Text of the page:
Precarious albeit improving economic conditions, constricted credit, a tsunami of business fees, competition from abroad, plus the garden-variety cost increases continue to conspire against companies. When pressures mount, demand for incentives grows. For years, communities found corporate incentive decisions unsettling. While their use today still falls short of enjoyable, to most communities, incentives are an acceptable and predictable rite of passage. No longer are incentives deemed a necessary evil. They are simply necessary.
Incentive exploration among corporate executives just makes good business sense, as does seeking affordable labor, reasonably priced real estate, dependable utilities, and efficient logistics. However, only the most myopic decision-makers consider incentives the penultimate location variable. Nevertheless, they are an indelible part of the location checklist that separate good from bad and right from wrong.
But what makes for sound incentive decision-making? How do you know the right incentives when you see them? Good incentives are like a fine marriage sans the infatuation. They are founded on mutual understanding, shared objectives, sanguine negotiations, and willingness to compromise. Both parties may give ground, but in exchange for a far greater, long-lasting relationship and return on their investment. Problems mostly arise when one fails to recognize and meet the needs of the other.
The incentives playing field was once controlled almost entirely by the business decision-maker. Communities were, of course, engaged in the process, but with the tone, tenor, and terms largely dictated by the company. Historic incentive preferences of business and conventional incentive theory went something like this:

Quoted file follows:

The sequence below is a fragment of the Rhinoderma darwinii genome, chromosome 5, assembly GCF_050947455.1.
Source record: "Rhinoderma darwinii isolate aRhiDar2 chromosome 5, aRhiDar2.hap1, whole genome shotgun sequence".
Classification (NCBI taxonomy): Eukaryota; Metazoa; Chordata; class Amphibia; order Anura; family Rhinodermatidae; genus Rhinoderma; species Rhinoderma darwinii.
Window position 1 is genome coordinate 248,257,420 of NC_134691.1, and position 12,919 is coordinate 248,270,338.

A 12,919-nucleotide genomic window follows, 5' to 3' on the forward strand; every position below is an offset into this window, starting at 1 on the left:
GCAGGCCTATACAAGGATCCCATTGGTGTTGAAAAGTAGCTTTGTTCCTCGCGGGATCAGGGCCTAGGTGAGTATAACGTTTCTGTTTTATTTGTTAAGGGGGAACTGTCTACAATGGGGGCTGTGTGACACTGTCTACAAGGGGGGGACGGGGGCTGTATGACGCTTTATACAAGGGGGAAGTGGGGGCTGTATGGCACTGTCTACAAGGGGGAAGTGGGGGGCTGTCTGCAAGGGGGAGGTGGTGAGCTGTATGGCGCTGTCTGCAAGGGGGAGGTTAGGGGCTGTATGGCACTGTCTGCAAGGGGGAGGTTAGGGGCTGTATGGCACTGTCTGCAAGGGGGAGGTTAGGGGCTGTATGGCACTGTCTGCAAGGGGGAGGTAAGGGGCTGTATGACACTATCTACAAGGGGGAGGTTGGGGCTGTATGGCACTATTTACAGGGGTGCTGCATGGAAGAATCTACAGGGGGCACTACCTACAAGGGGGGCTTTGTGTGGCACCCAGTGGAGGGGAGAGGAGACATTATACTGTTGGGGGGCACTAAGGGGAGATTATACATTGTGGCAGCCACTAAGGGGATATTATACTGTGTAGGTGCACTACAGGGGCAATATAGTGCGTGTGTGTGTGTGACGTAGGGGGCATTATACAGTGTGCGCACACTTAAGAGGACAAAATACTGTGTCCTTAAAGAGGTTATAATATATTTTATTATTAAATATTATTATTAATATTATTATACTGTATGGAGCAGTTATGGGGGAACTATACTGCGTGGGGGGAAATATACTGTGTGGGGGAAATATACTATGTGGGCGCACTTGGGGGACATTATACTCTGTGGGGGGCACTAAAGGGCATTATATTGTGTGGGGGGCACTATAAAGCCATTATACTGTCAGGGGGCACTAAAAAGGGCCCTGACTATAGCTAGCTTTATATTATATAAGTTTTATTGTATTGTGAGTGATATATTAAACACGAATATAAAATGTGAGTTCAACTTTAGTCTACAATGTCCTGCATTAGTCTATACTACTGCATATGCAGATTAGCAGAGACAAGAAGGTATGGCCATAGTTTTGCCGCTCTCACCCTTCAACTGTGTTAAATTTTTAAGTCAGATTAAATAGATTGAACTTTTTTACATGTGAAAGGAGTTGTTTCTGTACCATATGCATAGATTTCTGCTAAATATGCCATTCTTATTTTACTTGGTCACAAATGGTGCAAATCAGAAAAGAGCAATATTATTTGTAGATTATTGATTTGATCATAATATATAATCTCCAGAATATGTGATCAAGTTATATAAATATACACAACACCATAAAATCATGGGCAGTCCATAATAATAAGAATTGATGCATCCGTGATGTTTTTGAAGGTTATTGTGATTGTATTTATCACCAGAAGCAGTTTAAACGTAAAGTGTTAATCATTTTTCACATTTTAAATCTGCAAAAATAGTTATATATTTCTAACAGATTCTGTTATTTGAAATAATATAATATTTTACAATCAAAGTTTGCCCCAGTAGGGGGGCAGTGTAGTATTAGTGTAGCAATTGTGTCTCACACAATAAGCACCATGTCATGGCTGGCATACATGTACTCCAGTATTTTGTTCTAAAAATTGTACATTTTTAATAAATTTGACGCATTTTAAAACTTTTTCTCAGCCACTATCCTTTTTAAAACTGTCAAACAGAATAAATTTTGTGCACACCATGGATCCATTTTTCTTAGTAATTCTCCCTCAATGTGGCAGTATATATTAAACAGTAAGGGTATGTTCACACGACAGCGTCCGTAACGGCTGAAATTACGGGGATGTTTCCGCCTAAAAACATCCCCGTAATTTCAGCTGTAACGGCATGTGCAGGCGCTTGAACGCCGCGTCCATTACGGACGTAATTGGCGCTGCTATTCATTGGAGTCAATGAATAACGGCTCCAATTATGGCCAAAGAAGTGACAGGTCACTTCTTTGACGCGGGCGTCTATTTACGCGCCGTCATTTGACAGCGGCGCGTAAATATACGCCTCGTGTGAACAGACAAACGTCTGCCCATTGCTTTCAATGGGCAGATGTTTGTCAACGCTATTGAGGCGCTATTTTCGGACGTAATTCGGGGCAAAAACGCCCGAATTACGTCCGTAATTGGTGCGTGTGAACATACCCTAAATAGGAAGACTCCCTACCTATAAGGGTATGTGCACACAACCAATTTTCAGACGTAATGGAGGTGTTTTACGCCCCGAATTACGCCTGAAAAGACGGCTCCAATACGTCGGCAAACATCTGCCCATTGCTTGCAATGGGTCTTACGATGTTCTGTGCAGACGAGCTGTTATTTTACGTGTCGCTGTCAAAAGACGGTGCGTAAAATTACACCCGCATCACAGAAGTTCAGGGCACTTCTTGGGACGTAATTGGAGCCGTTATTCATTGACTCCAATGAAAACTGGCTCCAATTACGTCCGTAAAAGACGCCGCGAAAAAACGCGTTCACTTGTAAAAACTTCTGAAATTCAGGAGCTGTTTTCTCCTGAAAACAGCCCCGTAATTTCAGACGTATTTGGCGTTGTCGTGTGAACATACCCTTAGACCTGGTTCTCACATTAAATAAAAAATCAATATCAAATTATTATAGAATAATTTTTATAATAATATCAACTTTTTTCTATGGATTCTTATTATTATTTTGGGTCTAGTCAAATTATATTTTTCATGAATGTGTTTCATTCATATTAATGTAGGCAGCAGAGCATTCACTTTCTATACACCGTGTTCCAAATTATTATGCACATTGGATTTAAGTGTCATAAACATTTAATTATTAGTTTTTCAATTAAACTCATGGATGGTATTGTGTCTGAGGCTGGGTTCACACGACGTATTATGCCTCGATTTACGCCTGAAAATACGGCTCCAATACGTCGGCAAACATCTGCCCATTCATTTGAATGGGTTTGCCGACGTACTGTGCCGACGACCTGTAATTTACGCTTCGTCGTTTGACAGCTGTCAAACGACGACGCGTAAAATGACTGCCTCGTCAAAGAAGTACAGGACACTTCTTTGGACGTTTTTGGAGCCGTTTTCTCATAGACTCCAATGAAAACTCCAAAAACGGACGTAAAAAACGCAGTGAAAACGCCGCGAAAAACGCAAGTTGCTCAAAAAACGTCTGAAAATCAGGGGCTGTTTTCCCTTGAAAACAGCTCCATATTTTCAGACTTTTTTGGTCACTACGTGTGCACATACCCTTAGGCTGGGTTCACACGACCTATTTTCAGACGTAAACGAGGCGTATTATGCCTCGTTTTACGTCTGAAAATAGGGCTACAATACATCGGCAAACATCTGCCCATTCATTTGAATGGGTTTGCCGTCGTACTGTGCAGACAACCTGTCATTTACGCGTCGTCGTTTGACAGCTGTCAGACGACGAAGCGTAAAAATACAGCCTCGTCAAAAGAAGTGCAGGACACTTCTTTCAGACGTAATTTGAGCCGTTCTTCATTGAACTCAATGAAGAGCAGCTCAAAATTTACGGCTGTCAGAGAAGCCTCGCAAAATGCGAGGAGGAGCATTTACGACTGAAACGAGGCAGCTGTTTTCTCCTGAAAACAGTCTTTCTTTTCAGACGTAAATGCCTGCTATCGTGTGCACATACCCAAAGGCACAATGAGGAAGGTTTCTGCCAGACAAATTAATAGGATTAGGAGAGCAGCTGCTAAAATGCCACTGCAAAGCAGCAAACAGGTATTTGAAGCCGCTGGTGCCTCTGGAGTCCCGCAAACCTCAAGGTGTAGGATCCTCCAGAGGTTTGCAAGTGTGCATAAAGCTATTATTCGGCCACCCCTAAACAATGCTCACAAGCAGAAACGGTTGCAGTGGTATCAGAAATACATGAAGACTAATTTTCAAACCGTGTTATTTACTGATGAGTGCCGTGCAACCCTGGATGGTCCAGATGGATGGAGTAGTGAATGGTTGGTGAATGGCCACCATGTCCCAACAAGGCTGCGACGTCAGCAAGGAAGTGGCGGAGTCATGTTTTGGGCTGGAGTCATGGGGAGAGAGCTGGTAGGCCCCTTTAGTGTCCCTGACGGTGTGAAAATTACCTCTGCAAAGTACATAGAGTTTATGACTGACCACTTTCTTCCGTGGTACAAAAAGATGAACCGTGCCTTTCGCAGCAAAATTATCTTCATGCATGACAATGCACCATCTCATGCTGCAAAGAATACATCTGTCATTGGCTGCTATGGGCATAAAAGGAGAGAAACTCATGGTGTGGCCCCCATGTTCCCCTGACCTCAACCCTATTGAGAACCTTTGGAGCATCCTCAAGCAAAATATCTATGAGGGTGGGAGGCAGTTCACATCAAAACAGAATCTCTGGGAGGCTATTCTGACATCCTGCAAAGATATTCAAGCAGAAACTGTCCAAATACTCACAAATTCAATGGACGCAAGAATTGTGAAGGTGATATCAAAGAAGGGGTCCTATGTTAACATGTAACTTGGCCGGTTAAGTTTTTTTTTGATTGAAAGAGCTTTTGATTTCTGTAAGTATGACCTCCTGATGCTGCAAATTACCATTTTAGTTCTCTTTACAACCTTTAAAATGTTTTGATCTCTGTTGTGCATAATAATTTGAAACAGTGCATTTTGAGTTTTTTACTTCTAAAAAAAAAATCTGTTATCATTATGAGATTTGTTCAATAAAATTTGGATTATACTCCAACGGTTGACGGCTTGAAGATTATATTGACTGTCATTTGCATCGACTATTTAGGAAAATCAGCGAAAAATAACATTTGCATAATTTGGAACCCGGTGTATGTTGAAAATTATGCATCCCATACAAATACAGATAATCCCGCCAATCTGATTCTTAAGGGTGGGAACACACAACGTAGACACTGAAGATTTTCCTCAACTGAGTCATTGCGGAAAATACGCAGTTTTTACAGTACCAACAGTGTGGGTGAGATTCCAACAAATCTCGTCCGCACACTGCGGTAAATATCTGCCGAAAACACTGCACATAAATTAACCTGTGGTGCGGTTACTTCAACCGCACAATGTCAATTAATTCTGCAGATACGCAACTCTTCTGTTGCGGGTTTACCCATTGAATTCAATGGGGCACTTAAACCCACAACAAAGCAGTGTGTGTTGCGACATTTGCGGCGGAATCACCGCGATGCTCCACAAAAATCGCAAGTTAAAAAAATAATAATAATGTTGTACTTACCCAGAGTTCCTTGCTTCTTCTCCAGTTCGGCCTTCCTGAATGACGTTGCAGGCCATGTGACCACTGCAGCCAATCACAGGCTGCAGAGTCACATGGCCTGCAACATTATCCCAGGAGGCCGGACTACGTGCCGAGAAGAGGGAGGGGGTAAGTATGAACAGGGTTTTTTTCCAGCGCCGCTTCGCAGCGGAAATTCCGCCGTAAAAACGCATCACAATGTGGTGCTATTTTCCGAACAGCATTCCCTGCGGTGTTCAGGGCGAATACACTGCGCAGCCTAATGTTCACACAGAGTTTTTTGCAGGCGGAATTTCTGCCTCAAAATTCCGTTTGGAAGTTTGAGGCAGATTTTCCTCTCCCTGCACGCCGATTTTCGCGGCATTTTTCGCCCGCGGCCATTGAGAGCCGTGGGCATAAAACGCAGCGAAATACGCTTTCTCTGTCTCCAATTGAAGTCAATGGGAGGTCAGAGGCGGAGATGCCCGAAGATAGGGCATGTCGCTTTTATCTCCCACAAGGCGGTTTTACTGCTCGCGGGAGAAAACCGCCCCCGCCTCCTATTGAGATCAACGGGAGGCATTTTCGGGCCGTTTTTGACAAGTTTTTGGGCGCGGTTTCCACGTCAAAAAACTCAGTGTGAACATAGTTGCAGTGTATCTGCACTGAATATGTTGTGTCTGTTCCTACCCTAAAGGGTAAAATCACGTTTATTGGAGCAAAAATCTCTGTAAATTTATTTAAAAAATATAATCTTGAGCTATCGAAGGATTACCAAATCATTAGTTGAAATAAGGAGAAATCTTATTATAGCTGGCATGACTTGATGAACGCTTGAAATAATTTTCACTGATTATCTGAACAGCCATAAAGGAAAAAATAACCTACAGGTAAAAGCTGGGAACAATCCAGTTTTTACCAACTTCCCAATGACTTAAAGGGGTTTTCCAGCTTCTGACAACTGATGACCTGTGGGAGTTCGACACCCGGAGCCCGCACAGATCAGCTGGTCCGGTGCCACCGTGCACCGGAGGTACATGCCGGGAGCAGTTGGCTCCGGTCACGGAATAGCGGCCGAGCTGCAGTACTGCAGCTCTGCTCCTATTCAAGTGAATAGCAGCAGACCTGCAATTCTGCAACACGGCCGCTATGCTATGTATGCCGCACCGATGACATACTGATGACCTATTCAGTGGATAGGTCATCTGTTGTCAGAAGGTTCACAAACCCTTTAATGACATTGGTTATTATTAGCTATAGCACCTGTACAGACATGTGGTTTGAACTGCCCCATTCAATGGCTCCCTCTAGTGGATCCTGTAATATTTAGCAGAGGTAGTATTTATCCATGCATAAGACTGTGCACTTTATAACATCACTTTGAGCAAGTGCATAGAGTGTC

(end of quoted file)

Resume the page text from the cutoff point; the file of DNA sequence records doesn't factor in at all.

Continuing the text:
Cash was king and, therefore, grants were most desirable. Then came free land followed by forgivable, no-interest loans; forgiveness was a virtual certainty. Next came tax abatement and credits with a long-term time horizon. On the heels of this was subsidized job training if properly customized or, even better, reimbursement of employer-led training. This was followed by deeply discounted roadway and infrastructure extension, and finally trailed by the litany of duty-free trade, fee-elimination, streamlined permitting, and the many other lesser, yet important, inducements.
Just as most lottery winners prefer a lump sum payment, CEOs and CFOs gravitated toward large, upfront packages guaranteed to hit the bottom line on their watch. This was the norm for decades, reaching its crescendo in the 1980s and 1990s during the highly publicized incentive bidding wars.
During this period, community benefits - largely in the form of jobs and investment - were merely aspirational. Business attraction success of the economic developer was based on the location selected, not the actual benefits derived. This was replaced by employment and investment metrics, and the investor's commitment to reach agreed upon milestones or risk incentives clawed back for lack of compliance.
But even at this stage, inconsistency reigned. Some communities brandished clawbacks as a public threat in order to satiate elected leadership but lacked the tracking tools and mechanisms to enforce them. Others overcompensated by penalizing companies for unforeseen conditions beyond their control. The well-intending company, blindsided by economic recession, was treated just as the one that never expected to reach its stated job and investment goals in the first place.